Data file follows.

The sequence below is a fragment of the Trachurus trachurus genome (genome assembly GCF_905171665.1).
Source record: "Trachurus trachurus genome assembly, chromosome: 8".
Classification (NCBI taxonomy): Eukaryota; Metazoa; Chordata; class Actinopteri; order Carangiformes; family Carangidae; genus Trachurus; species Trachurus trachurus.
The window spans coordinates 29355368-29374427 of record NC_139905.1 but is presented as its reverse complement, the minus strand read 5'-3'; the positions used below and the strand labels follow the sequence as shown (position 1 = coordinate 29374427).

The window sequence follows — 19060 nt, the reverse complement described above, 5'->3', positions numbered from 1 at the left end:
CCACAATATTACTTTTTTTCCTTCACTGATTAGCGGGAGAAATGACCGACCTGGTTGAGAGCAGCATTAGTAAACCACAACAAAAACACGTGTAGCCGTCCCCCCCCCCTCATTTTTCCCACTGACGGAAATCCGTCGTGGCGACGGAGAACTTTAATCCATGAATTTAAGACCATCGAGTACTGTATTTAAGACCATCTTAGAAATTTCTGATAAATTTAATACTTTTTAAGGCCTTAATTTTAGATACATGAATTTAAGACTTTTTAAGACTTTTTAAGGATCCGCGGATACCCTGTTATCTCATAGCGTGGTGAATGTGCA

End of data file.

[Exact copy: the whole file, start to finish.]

The sequence below is a fragment of the Trachurus trachurus genome (genome assembly GCF_905171665.1).
Source record: "Trachurus trachurus genome assembly, chromosome: 8".
Classification (NCBI taxonomy): Eukaryota; Metazoa; Chordata; class Actinopteri; order Carangiformes; family Carangidae; genus Trachurus; species Trachurus trachurus.
The window spans coordinates 29355368-29374427 of record NC_139905.1 but is presented as its reverse complement, the minus strand read 5'-3'; the positions used below and the strand labels follow the sequence as shown (position 1 = coordinate 29374427).

The window sequence follows — 19060 nt, the reverse complement described above, 5'->3', positions numbered from 1 at the left end:
CCACAATATTACTTTTTTTCCTTCACTGATTAGCGGGAGAAATGACCGACCTGGTTGAGAGCAGCATTAGTAAACCACAACAAAAACACGTGTAGCCGTCCCCCCCCCCTCATTTTTCCCACTGACGGAAATCCGTCGTGGCGACGGAGAACTTTAATCCATGAATTTAAGACCATCGAGTACTGTATTTAAGACCATCTTAGAAATTTCTGATAAATTTAATACTTTTTAAGGCCTTAATTTTAGATACATGAATTTAAGACTTTTTAAGACTTTTTAAGGATCCGCGGATACCCTGTTATCTCATAGCGTGGTGAATGTGCA